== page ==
Mitsubishi Remote App is, at least in Sweden, a very important part of the operation and ownership of the car. It is with the app and ONLY with it you can start for the heater in the car. It starts the heating system in your car and warming up the car so that you have a hot car to get to winter time. In the summer the AC started using the app. It is incredibly poorly by Mitsubishi that does not have a working solution for one of the world’s largest mobile phone manufacturer. The app was updated the other day (13 January 2016) for the first time in a year, it shows how often Mitsubishi is working on updates to the app. They should inform their dealers about the limitation it poses for the buyer if they have a Samsung or any other model that does not work. Should you buy a Mitsubishi Outlander PHEV, make sure you get the test to register the phone with the car before purchase. You can just reset the pairing after it succeeded.
Cannot the plug-in hybrid handle the winter cold ?
Yesterday I noticed something interesting and at the same time worrying. The EV drive mode did not work properly at -20 degrees celsius (-4 F). Lets start from the beginning …
To heat the interior of the car in winter and cold temperatures the petrol engine has to generate the heat. Now it can feel like a loss to have an electric car that needs to use the gasoline engine in winter. You can then use the pre-heater to heat the cabin before leaving. The heater is using the car’s driving battery to power the heater, therefore it is best to do this during charging so as not to jeopardise the range on EV drive If you have a 16A charger it will charge at the same rate as the pre-heater uses battery. If you have a 10A charger it will not keep up with the required charging.
I usually pre-heat for 30 min and the heat produced lasts for 15 minutes, depending on outside temperature, without additional heat from the petrol engine, especially when using the seat heaters and steering wheel heating.
To ensure that the petrol engine is not enabled you can put the ventilation and heating system in the OFF position.
Yesterday, for the first time this winter the temperature was -20 degrees Celsius (-4 F). I had had my Outlander in garage overnight where the temperature was -6 degrees C (21 F). I used the pre-heat for 30 minutes just before departure. With EV drive only I drove toward Soderhamn, 25 km south and started the ventilation and heating system when I got half way to bring up the heat in the car again. At that time the petrol engine started, as it should. When I reached the desired temperature I turned the ventilation and heating system off again and the petrol engine was shut down and I ran only on EV drive.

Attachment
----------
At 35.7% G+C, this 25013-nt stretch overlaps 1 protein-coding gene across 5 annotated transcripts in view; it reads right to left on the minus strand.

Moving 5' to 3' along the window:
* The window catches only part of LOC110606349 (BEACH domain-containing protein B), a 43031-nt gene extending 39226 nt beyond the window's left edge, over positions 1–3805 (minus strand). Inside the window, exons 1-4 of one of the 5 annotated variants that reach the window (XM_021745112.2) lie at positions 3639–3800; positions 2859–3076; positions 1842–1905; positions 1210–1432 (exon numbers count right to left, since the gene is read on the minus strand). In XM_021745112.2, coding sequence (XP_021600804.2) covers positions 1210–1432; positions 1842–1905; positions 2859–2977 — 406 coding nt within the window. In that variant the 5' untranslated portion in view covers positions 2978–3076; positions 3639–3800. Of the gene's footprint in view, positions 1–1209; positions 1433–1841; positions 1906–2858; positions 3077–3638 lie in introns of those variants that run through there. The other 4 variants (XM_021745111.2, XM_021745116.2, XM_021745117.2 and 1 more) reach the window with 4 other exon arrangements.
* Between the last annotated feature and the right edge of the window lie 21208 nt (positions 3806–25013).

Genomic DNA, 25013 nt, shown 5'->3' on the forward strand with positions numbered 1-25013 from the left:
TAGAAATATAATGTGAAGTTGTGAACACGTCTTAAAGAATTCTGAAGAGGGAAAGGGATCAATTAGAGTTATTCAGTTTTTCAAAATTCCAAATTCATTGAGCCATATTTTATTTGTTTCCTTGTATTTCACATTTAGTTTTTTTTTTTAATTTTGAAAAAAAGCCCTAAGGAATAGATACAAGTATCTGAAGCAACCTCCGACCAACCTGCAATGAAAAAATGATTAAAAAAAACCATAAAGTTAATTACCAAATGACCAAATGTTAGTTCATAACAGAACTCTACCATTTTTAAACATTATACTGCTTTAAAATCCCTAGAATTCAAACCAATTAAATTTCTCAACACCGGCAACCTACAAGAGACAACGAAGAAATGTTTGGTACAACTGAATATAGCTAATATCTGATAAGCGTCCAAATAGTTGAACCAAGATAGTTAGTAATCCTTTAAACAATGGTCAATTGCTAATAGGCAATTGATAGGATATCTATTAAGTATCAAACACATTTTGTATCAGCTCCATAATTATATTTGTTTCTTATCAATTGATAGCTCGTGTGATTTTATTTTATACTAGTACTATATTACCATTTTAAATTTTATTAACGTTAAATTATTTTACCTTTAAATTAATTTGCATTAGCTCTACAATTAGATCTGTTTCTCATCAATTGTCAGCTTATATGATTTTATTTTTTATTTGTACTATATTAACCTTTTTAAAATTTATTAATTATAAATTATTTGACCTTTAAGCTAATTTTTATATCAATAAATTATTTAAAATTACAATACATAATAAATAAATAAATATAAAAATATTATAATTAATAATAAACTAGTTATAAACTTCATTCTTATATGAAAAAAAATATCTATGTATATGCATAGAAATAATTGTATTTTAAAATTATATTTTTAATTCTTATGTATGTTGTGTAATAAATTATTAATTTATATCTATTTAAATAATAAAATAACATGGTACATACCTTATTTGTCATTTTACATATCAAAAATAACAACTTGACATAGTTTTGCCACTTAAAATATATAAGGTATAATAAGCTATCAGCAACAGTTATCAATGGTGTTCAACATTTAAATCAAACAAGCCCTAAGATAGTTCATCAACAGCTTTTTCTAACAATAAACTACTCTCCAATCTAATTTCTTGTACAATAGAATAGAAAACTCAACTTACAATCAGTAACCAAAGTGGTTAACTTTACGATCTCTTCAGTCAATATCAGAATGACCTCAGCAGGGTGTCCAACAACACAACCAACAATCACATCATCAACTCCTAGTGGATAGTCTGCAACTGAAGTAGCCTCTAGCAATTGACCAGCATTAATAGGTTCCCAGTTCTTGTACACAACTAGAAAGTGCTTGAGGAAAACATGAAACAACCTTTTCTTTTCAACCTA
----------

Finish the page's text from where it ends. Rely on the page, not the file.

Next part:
During the day the car is parked in Soderhamn in -20 degrees temperatures (-4 F). When I´m, about to leave for home the car is fully charged and before leaving I pre-heated the car in 30 minutes. HOWEVER when I try using the same procedure as before with the ventilation and heating system switched off I didn’t manage to get the petrol engine to stop. The entire trip is made with the engine running and the only time it shuts off for a short period is in a steep downhill. The battery meter shows full but the meter for the estimated range for EV drive shows just three strokes. No numbers. When I get home the battery meter is full. The route I run, I run at a speeds of 40-65 mph. The symbols for energy flow displays the arrows between the gasoline engine and battery and battery to wheel the whole trip. I don’t get why it’s like this, the battery is full so the petrol engine should not have to charge the battery and I have the ventilation off. It has something to do with the battery capacity degradation in severe cold I believe.
This morning it was -10 degrees (14 deg F) outside and I had the car parked in the garage overnight. The battery was not fully charged and I wasn’t running for the heater because I got an error message when I tried to do it. I put a car heater in for 10 min instead. Also this time I was able to make the whole journey in pure EV mode without starting the petrol engine.
When I was leaving for home in the evening, it was -15 degrees (5 deg F), I had preheated the car for 30 min and it was almost fully charged. The petrol engine started in the beginning but after a few minutes I was able to turn off the fan and therefore the petrol engine. It seems that -20 degrees (-4 F) is the limit for the batteries . It says something in the manual that at temperatures below -15 C, there might be a problem with starting and limited power. I also noticed that brake regeneration effect didn´t work as well. The car didn´t slow down as much at B5 like before.
Luckily we don’t have these low temperatures that often.
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460 mile with plug-in hybrid-Mitsubishi Outlander PHEV